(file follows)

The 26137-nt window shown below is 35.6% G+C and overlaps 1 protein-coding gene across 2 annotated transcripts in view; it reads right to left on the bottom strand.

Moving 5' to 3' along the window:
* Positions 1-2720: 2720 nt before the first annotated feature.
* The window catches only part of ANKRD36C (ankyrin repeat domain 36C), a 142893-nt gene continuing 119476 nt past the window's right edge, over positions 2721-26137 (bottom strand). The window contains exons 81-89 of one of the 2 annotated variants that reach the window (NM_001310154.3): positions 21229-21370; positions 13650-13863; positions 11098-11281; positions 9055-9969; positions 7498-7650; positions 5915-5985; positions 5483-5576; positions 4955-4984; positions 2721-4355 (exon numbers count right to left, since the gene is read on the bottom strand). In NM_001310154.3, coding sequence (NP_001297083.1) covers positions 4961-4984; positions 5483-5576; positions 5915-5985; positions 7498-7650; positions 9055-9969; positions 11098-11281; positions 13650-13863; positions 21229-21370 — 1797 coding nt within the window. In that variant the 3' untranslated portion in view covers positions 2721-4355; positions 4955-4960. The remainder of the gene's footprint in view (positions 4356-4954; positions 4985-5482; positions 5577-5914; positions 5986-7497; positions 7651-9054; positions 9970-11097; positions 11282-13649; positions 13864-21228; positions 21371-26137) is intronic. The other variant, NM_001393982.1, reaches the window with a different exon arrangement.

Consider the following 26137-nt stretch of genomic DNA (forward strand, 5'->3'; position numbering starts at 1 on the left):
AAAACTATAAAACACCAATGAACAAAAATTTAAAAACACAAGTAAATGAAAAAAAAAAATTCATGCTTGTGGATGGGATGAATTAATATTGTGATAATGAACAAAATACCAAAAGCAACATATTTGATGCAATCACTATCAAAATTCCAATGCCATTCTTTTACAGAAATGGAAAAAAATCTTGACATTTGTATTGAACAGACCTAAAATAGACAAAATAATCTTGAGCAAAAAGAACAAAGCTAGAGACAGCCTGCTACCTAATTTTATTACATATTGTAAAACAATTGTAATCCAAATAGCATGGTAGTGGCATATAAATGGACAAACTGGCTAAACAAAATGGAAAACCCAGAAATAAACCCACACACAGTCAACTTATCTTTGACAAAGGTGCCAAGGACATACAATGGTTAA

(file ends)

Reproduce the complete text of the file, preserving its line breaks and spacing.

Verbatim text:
The 26137-nt window shown below is 35.6% G+C and overlaps 1 protein-coding gene across 2 annotated transcripts in view; it reads right to left on the bottom strand.

Moving 5' to 3' along the window:
* Positions 1-2720: 2720 nt before the first annotated feature.
* The window catches only part of ANKRD36C (ankyrin repeat domain 36C), a 142893-nt gene continuing 119476 nt past the window's right edge, over positions 2721-26137 (bottom strand). The window contains exons 81-89 of one of the 2 annotated variants that reach the window (NM_001310154.3): positions 21229-21370; positions 13650-13863; positions 11098-11281; positions 9055-9969; positions 7498-7650; positions 5915-5985; positions 5483-5576; positions 4955-4984; positions 2721-4355 (exon numbers count right to left, since the gene is read on the bottom strand). In NM_001310154.3, coding sequence (NP_001297083.1) covers positions 4961-4984; positions 5483-5576; positions 5915-5985; positions 7498-7650; positions 9055-9969; positions 11098-11281; positions 13650-13863; positions 21229-21370 — 1797 coding nt within the window. In that variant the 3' untranslated portion in view covers positions 2721-4355; positions 4955-4960. The remainder of the gene's footprint in view (positions 4356-4954; positions 4985-5482; positions 5577-5914; positions 5986-7497; positions 7651-9054; positions 9970-11097; positions 11282-13649; positions 13864-21228; positions 21371-26137) is intronic. The other variant, NM_001393982.1, reaches the window with a different exon arrangement.

Consider the following 26137-nt stretch of genomic DNA (forward strand, 5'->3'; position numbering starts at 1 on the left):
AAAACTATAAAACACCAATGAACAAAAATTTAAAAACACAAGTAAATGAAAAAAAAAAATTCATGCTTGTGGATGGGATGAATTAATATTGTGATAATGAACAAAATACCAAAAGCAACATATTTGATGCAATCACTATCAAAATTCCAATGCCATTCTTTTACAGAAATGGAAAAAAATCTTGACATTTGTATTGAACAGACCTAAAATAGACAAAATAATCTTGAGCAAAAAGAACAAAGCTAGAGACAGCCTGCTACCTAATTTTATTACATATTGTAAAACAATTGTAATCCAAATAGCATGGTAGTGGCATATAAATGGACAAACTGGCTAAACAAAATGGAAAACCCAGAAATAAACCCACACACAGTCAACTTATCTTTGACAAAGGTGCCAAGGACATACAATGGTTAA